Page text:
I said in the Seven that we were “papering over the cracks.” For all that O’Shea had an excellent game, how long can we rely on a 35 year old at the heart of the defence? For this game, he was dragging Lamine Kone along with him. Kone looked disinterested at times and it was his carelessness that left the impressive Nacer Chadli with a clear run on goal, which he rounded off with the kind of finish we have come to associate with Defoe. When Kone arrived, we saw a dominant central defender who attacked the ball and used it well. He had the ability to become the next Charlie Hurley or Dave Watson. But he has looked ordinary this season and although not quite the next Steve Hetzke, his name may be mentioned alongside Anton Ferdinand and Stan Varga as central defenders who start well and then slide into mediocrity. It looks like he misses Younes Kaboul, who has spent time warming the bench at Vicarage Road. What was it that Allardyce did to inspire these two at the back end of last season?
The main problem we have is the pedestrian nature of our midfield. Khazri buzzed around and contributed an awful lot more than Januzaj, dubbed the new Le Tallec by one reader, has done recently. He received a warm hand shake from the manager when he was eventually replaced by Lyndon Gooch at the end. He now has to show that he is an “away” player in the cauldron that is the Municipal Incinerator Stadium in two weeks’ time.
Other than that there was plenty of hard graft in the centre of the park but no quality and the final ball was poor. Ndong looks like he could be a good player but doesn’t shoot. Kirchhoff looks as if he is having a serious dose of second season syndrome and does not shoot. McNair looked hopelessly out of his depth, like the little kid who has been invited to play with the big boys on the rec and can’t handle the switch from a Frido ball to a casey. He doesn’t shoot either. Oh for a Tony Towers…..
The crowd stuck with the team (although large numbers went for an early visit to the loo and a pint when we went a goal down – Ed) although we know that this will be a long and difficult season and that relegation is a probability rather than a possibility. The manager is honest about the issues that face us and he knows that, unless he can bring in another two forwards and a creative midfielder who can score, trips to Nottingham and Newcastle will be on the agenda for next season. Where he finds these players is anybody’s guess. Would any self-respecting agent really want to place his player with a club like ours who struggle every season?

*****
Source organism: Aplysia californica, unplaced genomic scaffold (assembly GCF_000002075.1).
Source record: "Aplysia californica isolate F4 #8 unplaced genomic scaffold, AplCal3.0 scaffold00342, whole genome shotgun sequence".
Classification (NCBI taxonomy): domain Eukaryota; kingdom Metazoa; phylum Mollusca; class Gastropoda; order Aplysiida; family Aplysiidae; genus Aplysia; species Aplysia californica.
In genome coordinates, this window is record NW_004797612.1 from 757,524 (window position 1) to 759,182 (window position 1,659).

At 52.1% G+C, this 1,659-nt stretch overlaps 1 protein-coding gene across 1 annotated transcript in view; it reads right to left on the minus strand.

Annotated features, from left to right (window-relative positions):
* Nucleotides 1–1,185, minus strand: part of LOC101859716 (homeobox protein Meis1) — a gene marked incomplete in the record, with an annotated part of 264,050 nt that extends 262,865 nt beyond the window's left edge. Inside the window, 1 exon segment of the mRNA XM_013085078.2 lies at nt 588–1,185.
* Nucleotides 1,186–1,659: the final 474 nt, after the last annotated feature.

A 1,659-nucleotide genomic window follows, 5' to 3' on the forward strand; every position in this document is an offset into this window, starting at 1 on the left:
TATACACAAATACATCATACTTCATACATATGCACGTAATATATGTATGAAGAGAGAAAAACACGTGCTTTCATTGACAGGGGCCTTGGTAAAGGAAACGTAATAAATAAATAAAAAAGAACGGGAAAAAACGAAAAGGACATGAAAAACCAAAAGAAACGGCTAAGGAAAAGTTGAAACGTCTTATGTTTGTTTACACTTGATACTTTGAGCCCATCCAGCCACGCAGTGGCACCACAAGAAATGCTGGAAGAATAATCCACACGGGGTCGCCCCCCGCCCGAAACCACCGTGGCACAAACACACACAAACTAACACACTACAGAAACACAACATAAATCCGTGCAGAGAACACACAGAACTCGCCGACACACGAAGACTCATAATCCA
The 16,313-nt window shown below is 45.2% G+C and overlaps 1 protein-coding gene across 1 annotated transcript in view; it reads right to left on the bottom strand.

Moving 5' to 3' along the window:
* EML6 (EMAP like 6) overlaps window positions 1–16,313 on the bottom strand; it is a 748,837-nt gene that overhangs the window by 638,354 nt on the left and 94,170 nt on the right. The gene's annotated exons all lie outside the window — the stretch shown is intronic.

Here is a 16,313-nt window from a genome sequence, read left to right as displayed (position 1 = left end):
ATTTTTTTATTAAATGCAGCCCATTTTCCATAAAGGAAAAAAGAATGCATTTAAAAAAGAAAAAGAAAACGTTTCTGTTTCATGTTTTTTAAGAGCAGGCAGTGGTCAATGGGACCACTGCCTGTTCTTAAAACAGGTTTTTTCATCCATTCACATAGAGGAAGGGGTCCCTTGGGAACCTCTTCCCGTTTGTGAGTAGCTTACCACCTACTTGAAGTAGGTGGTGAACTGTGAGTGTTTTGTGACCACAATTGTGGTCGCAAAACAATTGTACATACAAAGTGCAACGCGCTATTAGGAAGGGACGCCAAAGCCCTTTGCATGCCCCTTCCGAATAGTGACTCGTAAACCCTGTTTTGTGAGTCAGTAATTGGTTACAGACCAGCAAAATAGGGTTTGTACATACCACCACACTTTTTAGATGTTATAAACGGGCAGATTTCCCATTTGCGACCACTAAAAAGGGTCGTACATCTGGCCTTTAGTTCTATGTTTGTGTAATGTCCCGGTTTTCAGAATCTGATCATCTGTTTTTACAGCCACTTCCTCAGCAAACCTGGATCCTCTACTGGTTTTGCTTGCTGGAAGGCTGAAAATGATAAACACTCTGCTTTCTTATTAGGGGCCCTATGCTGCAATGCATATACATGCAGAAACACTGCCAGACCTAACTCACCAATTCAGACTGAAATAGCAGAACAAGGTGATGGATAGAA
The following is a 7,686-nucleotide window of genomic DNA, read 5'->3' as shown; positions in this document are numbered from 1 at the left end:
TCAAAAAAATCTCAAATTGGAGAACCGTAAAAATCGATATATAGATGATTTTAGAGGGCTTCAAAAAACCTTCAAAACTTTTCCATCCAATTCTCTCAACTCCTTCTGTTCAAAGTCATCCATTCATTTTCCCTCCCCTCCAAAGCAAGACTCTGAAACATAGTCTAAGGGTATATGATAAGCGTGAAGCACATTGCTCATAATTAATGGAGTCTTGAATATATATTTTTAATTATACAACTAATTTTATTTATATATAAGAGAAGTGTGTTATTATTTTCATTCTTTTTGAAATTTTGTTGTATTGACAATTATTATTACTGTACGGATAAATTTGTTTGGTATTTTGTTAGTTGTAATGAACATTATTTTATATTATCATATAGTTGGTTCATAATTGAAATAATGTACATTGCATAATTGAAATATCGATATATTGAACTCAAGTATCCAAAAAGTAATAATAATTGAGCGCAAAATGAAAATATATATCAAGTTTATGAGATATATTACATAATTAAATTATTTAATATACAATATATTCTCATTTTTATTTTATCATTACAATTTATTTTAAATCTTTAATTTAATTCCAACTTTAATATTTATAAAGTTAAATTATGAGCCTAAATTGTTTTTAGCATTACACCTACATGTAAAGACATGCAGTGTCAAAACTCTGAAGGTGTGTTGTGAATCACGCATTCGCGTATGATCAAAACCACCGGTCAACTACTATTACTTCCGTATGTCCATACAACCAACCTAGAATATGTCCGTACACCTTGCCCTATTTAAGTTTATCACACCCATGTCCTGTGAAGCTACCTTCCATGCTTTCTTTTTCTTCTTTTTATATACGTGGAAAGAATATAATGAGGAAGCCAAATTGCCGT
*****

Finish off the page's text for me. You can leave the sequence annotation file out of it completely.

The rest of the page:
And if they do, what is the guarantee that anyone would stay? The Daily Telegraph might want to look at the series of terminally poor signings that Sunderland have made over the last five years. Graham, N’Diaye, Altidore, Diakite, Cabral, Lens, Bridcutt, Buckley, Pantilimon to name but a few and I am sure that the readers could add more.
We have a break from the misery of the Premier League for a couple of weeks which may give the manager time to think about what he is going to do for the period up until we can bring in reinforcements. It will probably be another wallpaper job and the deep seated problems that exist in the club will continue long after David Moyes has left unless something is done sooner rather than later. But don’t ask me how.
Finally, for the second week running, the away support has been desperately poor. I thought that Albion would have brought more than Palace but there were 200 or so fewer. Is the Premier League losing its magic for the fans of clubs who know that mid table respectability/obscurity is the sum total of their ambitions? If so, can someone please offer an explanation as to why we have sold our entire allocation for a visit to Stoke-on-Trent? You never know, I might just uncork the Bateman’s after that.
The first-half disappointments – Defoe’s missed sitter, sloppy play leading to WBA’s well-taken goal – had Pete Sixsmith gloomily tweeting a seven-word verdict he thought might survive to end: ‘Lacking in quality all over the field.’ It was difficult to quarrel with that. Patrick Van Aanholt deserves immense credit for almost everything he did after coming on for the the hapless Kirchhoff, his magical crossfield ball to Khazri setting up another good Defoe chance and then starting and ending the move for the equaliser. But don’t expect Sixer to get carried away …
Monsieur Salut writes: the review section of the UAE newspaper I write for, The National, has a feature they call The Long Read. I’ve done it a couple of times – from the Jungle in Calais and on Muslim writers threatened by fanatics for having a progressive instead of medieval outlook. It came to mind when I was posting Andrew Caulton’s ‘Who are you?’ interview. A passionate West Bromwich Albion fan exiled in the USA, Andrew goes on a bit, but then so do my questions. And I found his replies engrossing.
As a postscript, I reminded him he had promised a photo showing his brother and Paolo Di Canio at the infamous WBA v SAFC game that was to be PDC’s last in charge. He searched high and low for that picture now and it has now been been added to this follow-up …